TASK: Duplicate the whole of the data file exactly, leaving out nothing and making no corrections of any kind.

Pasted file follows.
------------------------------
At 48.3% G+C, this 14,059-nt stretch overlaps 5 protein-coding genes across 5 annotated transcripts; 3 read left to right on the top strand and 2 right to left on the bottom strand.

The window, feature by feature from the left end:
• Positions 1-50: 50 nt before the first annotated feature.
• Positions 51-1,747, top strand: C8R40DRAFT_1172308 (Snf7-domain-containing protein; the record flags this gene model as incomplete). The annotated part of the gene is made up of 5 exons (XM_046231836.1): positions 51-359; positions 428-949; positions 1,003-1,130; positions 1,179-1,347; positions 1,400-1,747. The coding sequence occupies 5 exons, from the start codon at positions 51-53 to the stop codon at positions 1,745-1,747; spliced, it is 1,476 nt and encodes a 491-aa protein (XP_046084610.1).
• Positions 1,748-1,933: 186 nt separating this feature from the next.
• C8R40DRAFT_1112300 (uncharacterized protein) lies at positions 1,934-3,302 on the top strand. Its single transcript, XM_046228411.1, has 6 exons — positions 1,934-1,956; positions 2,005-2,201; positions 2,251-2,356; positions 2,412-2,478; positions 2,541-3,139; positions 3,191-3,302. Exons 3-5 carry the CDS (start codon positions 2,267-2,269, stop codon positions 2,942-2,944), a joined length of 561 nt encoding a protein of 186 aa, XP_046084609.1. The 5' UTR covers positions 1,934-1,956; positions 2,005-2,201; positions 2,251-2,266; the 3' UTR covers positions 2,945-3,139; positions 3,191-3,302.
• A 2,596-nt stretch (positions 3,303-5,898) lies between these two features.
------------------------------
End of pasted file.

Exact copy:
At 48.3% G+C, this 14,059-nt stretch overlaps 5 protein-coding genes across 5 annotated transcripts; 3 read left to right on the top strand and 2 right to left on the bottom strand.

The window, feature by feature from the left end:
• Positions 1-50: 50 nt before the first annotated feature.
• Positions 51-1,747, top strand: C8R40DRAFT_1172308 (Snf7-domain-containing protein; the record flags this gene model as incomplete). The annotated part of the gene is made up of 5 exons (XM_046231836.1): positions 51-359; positions 428-949; positions 1,003-1,130; positions 1,179-1,347; positions 1,400-1,747. The coding sequence occupies 5 exons, from the start codon at positions 51-53 to the stop codon at positions 1,745-1,747; spliced, it is 1,476 nt and encodes a 491-aa protein (XP_046084610.1).
• Positions 1,748-1,933: 186 nt separating this feature from the next.
• C8R40DRAFT_1112300 (uncharacterized protein) lies at positions 1,934-3,302 on the top strand. Its single transcript, XM_046228411.1, has 6 exons — positions 1,934-1,956; positions 2,005-2,201; positions 2,251-2,356; positions 2,412-2,478; positions 2,541-3,139; positions 3,191-3,302. Exons 3-5 carry the CDS (start codon positions 2,267-2,269, stop codon positions 2,942-2,944), a joined length of 561 nt encoding a protein of 186 aa, XP_046084609.1. The 5' UTR covers positions 1,934-1,956; positions 2,005-2,201; positions 2,251-2,266; the 3' UTR covers positions 2,945-3,139; positions 3,191-3,302.
• A 2,596-nt stretch (positions 3,303-5,898) lies between these two features.